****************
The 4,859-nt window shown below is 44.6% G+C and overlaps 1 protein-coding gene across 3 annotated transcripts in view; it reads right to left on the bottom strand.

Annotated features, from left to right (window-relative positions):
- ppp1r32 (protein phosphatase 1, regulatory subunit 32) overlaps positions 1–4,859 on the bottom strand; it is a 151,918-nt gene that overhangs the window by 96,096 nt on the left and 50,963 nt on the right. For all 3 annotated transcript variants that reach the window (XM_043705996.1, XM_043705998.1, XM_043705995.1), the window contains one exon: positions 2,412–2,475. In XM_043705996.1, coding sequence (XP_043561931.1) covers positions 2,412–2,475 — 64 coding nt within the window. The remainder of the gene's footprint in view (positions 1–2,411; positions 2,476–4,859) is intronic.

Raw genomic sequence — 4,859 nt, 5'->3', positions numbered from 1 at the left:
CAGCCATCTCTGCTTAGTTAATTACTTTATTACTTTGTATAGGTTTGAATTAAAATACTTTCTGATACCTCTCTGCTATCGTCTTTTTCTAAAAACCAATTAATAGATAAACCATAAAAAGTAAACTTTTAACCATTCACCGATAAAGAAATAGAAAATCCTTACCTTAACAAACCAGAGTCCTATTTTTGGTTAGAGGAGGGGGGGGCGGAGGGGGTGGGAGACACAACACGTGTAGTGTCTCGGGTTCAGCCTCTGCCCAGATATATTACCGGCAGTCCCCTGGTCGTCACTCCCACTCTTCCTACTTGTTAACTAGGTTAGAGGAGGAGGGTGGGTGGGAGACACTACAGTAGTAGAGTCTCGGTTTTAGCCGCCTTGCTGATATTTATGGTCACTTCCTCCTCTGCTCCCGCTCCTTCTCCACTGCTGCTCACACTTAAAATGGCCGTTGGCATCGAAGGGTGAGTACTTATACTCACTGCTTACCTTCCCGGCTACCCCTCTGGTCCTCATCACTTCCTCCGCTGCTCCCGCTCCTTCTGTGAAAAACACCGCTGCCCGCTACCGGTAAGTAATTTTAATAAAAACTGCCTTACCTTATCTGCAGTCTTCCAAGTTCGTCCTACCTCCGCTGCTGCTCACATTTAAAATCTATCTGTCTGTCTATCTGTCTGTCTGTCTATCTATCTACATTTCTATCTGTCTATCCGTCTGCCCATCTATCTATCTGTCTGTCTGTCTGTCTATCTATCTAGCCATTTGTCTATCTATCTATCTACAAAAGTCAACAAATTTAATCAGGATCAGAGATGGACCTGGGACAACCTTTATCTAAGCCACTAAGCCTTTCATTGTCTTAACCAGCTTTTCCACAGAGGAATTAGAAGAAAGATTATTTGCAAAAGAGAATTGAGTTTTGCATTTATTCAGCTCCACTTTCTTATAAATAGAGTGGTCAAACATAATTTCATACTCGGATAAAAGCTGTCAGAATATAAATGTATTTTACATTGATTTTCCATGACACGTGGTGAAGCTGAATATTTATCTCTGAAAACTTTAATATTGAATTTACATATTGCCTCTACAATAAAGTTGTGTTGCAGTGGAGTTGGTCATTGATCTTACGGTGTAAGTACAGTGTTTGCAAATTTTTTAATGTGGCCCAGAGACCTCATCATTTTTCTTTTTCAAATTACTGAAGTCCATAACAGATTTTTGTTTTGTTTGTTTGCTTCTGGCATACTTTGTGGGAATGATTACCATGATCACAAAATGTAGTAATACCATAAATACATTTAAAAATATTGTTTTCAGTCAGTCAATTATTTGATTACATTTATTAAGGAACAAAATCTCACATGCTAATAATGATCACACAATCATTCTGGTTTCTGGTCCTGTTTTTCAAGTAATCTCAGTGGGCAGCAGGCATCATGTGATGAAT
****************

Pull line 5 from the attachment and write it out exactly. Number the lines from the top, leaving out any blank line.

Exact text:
CAGCCATCTCTGCTTAGTTAATTACTTTATTACTTTGTATAGGTTTGAATTAAAATACTTTCTGATACCTCTCTGCTATCGTCTTTTTCTAAAAACCAATTAATAGATAAACCATAAAAAGTAAACTTTTAACCATTCACCGATAAAGAAATAGAAAATCCTTACCTTAACAAACCAGAGTCCTATTTTTGGTTAGAGGAGGGGGGGGCGGAGGGGGTGGGAGACACAACACGTGTAGTGTCTCGGGTTCAGCCTCTGCCCAGATATATTACCGGCAGTCCCCTGGTCGTCACTCCCACTCTTCCTACTTGTTAACTAGGTTAGAGGAGGAGGGTGGGTGGGAGACACTACAGTAGTAGAGTCTCGGTTTTAGCCGCCTTGCTGATATTTATGGTCACTTCCTCCTCTGCTCCCGCTCCTTCTCCACTGCTGCTCACACTTAAAATGGCCGTTGGCATCGAAGGGTGAGTACTTATACTCACTGCTTACCTTCCCGGCTACCCCTCTGGTCCTCATCACTTCCTCCGCTGCTCCCGCTCCTTCTGTGAAAAACACCGCTGCCCGCTACCGGTAAGTAATTTTAATAAAAACTGCCTTACCTTATCTGCAGTCTTCCAAGTTCGTCCTACCTCCGCTGCTGCTCACATTTAAAATCTATCTGTCTGTCTATCTGTCTGTCTGTCTATCTATCTACATTTCTATCTGTCTATCCGTCTGCCCATCTATCTATCTGTCTGTCTGTCTGTCTATCTATCTAGCCATTTGTCTATCTATCTATCTACAAAAGTCAACAAATTTAATCAGGATCAGAGATGGACCTGGGACAACCTTTATCTAAGCCACTAAGCCTTTCATTGTCTTAACCAGCTTTTCCACAGAGGAATTAGAAGAAAGATTATTTGCAAAAGAGAATTGAGTTTTGCATTTATTCAGCTCCACTTTCTTATAAATAGAGTGGTCAAACATAATTTCATACTCGGATAAAAGCTGTCAGAATATAAATGTATTTTACATTGATTTTCCATGACACGTGGTGAAGCTGAATATTTATCTCTGAAAACTTTAATATTGAATTTACATATTGCCTCTACAATAAAGTTGTGTTGCAGTGGAGTTGGTCATTGATCTTACGGTGTAAGTACAGTGTTTGCAAATTTTTTAATGTGGCCCAGAGACCTCATCATTTTTCTTTTTCAAATTACTGAAGTCCATAACAGATTTTTGTTTTGTTTGTTTGCTTCTGGCATACTTTGTGGGAATGATTACCATGATCACAAAATGTAGTAATACCATAAATACATTTAAAAATATTGTTTTCAGTCAGTCAATTATTTGATTACATTTATTAAGGAACAAAATCTCACATGCTAATAATGATCACACAATCATTCTGGTTTCTGGTCCTGTTTTTCAAGTAATCTCAGTGGGCAGCAGGCATCATGTGATGAAT